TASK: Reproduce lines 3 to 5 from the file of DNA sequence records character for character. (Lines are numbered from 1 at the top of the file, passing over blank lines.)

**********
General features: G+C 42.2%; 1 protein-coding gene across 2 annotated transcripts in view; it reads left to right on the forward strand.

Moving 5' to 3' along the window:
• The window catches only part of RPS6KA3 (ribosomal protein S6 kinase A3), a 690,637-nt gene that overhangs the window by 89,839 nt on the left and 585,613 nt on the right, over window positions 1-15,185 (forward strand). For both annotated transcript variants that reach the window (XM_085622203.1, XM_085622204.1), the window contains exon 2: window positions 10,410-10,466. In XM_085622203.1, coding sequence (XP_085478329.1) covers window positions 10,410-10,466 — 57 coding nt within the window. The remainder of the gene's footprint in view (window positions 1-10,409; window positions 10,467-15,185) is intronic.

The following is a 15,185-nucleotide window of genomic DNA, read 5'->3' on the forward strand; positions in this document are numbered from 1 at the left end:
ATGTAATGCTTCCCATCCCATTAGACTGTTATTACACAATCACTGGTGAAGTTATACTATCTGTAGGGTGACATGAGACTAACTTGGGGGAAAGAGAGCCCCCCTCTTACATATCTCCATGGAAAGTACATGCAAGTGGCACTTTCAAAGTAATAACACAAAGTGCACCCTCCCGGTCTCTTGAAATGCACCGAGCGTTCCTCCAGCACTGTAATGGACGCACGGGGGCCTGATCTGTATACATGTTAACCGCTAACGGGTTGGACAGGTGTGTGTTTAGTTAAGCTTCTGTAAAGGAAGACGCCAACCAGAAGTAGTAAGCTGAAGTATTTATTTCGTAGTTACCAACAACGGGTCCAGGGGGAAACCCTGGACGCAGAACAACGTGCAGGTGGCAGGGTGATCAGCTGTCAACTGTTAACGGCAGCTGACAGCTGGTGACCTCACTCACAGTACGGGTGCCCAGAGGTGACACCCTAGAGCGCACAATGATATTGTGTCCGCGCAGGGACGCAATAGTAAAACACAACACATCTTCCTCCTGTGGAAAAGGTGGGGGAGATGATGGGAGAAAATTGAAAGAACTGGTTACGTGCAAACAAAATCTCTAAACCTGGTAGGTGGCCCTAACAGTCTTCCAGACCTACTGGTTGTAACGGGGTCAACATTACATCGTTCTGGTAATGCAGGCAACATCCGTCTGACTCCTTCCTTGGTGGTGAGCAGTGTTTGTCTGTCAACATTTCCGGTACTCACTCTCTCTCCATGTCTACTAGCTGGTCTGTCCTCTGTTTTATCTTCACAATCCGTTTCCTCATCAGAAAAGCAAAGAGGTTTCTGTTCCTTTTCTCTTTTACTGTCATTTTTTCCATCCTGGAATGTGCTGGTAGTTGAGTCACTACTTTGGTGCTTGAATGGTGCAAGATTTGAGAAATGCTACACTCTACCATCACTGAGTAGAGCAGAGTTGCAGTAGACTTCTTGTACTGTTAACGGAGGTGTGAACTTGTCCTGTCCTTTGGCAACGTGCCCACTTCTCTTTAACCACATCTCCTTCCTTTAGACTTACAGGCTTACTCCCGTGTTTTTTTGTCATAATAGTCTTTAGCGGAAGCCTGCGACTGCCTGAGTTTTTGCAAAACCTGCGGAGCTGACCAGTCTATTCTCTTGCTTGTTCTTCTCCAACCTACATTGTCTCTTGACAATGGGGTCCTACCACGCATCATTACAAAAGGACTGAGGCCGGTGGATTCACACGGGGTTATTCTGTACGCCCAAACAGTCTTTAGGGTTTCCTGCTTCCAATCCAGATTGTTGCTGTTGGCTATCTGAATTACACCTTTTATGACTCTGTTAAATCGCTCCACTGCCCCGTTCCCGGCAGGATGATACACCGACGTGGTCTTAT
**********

• The window catches only part of RPS6KA3 (ribosomal protein S6 kinase A3), a 690,637-nt gene that overhangs the window by 89,839 nt on the left and 585,613 nt on the right, over window positions 1-15,185 (forward strand). For both annotated transcript variants that reach the window (XM_085622203.1, XM_085622204.1), the window contains exon 2: window positions 10,410-10,466. In XM_085622203.1, coding sequence (XP_085478329.1) covers window positions 10,410-10,466 — 57 coding nt within the window. The remainder of the gene's footprint in view (window positions 1-10,409; window positions 10,467-15,185) is intronic.

The following is a 15,185-nucleotide window of genomic DNA, read 5'->3' on the forward strand; positions in this document are numbered from 1 at the left end:
ATGTAATGCTTCCCATCCCATTAGACTGTTATTACACAATCACTGGTGAAGTTATACTATCTGTAGGGTGACATGAGACTAACTTGGGGGAAAGAGAGCCCCCCTCTTACATATCTCCATGGAAAGTACATGCAAGTGGCACTTTCAAAGTAATAACACAAAGTGCACCCTCCCGGTCTCTTGAAATGCACCGAGCGTTCCTCCAGCACTGTAATGGACGCACGGGGGCCTGATCTGTATACATGTTAACCGCTAACGGGTTGGACAGGTGTGTGTTTAGTTAAGCTTCTGTAAAGGAAGACGCCAACCAGAAGTAGTAAGCTGAAGTATTTATTTCGTAGTTACCAACAACGGGTCCAGGGGGAAACCCTGGACGCAGAACAACGTGCAGGTGGCAGGGTGATCAGCTGTCAACTGTTAACGGCAGCTGACAGCTGGTGACCTCACTCACAGTACGGGTGCCCAGAGGTGACACCCTAGAGCGCACAATGATATTGTGTCCGCGCAGGGACGCAATAGTAAAACACAACACATCTTCCTCCTGTGGAAAAGGTGGGGGAGATGATGGGAGAAAATTGAAAGAACTGGTTACGTGCAAACAAAATCTCTAAACCTGGTAGGTGGCCCTAACAGTCTTCCAGACCTACTGGTTGTAACGGGGTCAACATTACATCGTTCTGGTAATGCAGGCAACATCCGTCTGACTCCTTCCTTGGTGGTGAGCAGTGTTTGTCTGTCAACATTTCCGGTACTCACTCTCTCTCCATGTCTACTAGCTGGTCTGTCCTCTGTTTTATCTTCACAATCCGTTTCCTCATCAGAAAAGCAAAGAGGTTTCTGTTCCTTTTCTCTTTTACTGTCATTTTTTCCATCCTGGAATGTGCTGGTAGTTGAGTCACTACTTTGGTGCTTGAATGGTGCAAGATTTGAGAAATGCTACACTCTACCATCACTGAGTAGAGCAGAGTTGCAGTAGACTTCTTGTACTGTTAACGGAGGTGTGAACTTGTCCTGTCCTTTGGCAACGTGCCCACTTCTCTTTAACCACATCTCCTTCCTTTAGACTTACAGGCTTACTCCCGTGTTTTTTTGTCATAATAGTCTTTAGCGGAAGCCTGCGACTGCCTGAGTTTTTGCAAAACCTGCGGAGCTGACCAGTCTATTCTCTTGCTTGTTCTTCTCCAACCTACATTGTCTCTTGACAATGGGGTCCTACCACGCATCATTACAAAAGGACTGAGGCCGGTGGATTCACACGGGGTTATTCTGTACGCCCAAACAGTCTTTAGGGTTTCCTGCTTCCAATCCAGATTGTTGCTGTTGGCTATCTGAATTACACCTTTTATGACTCTGTTAAATCGCTCCACTGCCCCGTTCCCGGCAGGATGATACACCGACGTGGTCTTAT